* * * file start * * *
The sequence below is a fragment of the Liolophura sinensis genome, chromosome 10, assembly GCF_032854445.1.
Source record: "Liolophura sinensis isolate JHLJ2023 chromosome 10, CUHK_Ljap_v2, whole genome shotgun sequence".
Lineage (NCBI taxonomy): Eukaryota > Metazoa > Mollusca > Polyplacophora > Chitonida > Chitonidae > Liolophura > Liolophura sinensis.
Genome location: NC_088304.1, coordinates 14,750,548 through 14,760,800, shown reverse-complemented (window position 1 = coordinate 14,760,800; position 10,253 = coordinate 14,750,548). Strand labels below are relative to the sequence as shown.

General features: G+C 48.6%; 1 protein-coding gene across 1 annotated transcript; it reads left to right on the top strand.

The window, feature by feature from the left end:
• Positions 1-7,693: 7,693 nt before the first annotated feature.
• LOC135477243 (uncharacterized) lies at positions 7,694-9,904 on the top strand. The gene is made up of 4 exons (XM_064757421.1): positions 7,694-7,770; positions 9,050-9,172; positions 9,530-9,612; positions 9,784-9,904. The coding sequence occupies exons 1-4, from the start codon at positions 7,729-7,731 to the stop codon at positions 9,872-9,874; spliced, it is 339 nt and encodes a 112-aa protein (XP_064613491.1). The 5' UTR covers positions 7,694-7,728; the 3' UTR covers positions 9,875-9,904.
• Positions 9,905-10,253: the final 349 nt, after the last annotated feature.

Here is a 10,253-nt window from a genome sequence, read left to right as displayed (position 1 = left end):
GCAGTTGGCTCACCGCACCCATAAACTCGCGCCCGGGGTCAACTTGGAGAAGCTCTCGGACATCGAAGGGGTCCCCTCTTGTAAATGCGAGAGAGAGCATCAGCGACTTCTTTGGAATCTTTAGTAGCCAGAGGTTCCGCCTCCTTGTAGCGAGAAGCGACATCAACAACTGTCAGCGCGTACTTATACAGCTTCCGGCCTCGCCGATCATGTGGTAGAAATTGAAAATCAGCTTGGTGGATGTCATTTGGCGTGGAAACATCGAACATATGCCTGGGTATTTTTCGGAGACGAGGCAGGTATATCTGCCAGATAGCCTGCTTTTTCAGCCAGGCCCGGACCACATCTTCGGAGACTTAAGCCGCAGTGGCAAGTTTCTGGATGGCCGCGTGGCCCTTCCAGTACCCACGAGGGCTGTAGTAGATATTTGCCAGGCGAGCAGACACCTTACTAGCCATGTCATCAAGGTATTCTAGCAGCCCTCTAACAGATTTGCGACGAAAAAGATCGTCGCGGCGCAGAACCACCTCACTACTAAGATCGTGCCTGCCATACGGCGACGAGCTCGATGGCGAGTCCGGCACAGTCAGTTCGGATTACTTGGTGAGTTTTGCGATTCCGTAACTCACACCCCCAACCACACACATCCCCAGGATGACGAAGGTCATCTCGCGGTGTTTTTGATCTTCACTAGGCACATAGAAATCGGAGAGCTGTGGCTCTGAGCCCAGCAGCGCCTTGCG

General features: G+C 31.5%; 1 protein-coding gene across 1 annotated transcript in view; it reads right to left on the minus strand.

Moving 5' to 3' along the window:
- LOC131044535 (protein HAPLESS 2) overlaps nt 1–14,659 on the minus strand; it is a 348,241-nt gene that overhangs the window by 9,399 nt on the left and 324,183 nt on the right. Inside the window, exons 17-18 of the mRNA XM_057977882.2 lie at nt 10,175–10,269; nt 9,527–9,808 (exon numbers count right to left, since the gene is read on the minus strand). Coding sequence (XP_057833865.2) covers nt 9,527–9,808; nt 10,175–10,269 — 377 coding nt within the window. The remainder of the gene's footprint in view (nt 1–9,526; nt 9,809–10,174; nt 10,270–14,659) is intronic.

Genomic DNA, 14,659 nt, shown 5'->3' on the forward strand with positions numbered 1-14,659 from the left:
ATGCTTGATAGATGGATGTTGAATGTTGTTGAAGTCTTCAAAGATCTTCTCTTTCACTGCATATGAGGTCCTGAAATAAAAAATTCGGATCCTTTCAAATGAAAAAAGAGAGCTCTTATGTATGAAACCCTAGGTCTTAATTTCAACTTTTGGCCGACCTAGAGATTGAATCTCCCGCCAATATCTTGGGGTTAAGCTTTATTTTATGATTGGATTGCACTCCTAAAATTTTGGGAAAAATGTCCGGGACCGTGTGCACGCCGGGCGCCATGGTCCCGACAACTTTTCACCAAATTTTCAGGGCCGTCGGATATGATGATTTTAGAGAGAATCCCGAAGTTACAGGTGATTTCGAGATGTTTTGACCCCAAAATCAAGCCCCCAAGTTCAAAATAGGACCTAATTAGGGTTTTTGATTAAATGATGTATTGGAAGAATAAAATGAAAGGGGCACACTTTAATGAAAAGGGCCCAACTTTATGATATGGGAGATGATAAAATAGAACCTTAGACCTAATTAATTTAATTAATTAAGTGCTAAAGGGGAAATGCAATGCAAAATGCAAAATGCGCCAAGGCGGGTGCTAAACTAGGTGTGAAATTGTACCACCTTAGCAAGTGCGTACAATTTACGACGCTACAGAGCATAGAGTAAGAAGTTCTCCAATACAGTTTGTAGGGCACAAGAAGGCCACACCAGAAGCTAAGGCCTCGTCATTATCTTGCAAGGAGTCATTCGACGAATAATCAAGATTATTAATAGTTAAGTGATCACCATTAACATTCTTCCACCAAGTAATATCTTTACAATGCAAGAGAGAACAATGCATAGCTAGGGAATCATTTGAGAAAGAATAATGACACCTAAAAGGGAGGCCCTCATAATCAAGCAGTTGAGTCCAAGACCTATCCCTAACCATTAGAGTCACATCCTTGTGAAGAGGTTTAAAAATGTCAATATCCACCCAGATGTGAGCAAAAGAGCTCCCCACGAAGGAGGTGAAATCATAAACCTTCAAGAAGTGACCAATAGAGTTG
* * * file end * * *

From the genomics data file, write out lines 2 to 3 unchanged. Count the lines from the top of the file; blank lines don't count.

Source record: "Liolophura sinensis isolate JHLJ2023 chromosome 10, CUHK_Ljap_v2, whole genome shotgun sequence".
Lineage (NCBI taxonomy): Eukaryota > Metazoa > Mollusca > Polyplacophora > Chitonida > Chitonidae > Liolophura > Liolophura sinensis.